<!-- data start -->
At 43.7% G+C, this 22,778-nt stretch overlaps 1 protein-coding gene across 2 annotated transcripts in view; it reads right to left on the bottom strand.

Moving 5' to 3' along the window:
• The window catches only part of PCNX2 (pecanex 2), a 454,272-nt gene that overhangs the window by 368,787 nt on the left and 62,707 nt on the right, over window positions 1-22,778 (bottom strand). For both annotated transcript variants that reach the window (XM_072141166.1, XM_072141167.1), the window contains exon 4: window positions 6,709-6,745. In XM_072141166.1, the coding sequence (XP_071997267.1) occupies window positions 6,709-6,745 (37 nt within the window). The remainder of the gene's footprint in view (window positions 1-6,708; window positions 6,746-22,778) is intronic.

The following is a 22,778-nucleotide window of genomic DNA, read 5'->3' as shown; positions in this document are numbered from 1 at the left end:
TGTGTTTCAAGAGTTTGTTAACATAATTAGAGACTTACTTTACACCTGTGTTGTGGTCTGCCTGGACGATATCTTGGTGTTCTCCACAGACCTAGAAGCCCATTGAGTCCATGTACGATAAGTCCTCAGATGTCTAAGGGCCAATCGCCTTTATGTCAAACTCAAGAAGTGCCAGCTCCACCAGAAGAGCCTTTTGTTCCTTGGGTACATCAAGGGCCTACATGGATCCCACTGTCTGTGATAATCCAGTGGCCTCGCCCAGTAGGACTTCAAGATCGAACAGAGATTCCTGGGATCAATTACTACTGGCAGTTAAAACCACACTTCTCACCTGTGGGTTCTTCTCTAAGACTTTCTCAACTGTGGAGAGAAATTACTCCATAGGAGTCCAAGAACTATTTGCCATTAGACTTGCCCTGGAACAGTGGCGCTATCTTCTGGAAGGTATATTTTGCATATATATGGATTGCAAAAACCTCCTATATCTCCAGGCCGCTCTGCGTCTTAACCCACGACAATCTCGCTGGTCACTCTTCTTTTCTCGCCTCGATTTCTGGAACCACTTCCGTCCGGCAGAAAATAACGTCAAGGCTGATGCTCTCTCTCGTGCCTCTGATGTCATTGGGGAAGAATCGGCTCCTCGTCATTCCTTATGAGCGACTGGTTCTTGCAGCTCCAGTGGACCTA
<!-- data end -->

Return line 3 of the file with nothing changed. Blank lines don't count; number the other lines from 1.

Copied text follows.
• The window catches only part of PCNX2 (pecanex 2), a 454,272-nt gene that overhangs the window by 368,787 nt on the left and 62,707 nt on the right, over window positions 1-22,778 (bottom strand). For both annotated transcript variants that reach the window (XM_072141166.1, XM_072141167.1), the window contains exon 4: window positions 6,709-6,745. In XM_072141166.1, the coding sequence (XP_071997267.1) occupies window positions 6,709-6,745 (37 nt within the window). The remainder of the gene's footprint in view (window positions 1-6,708; window positions 6,746-22,778) is intronic.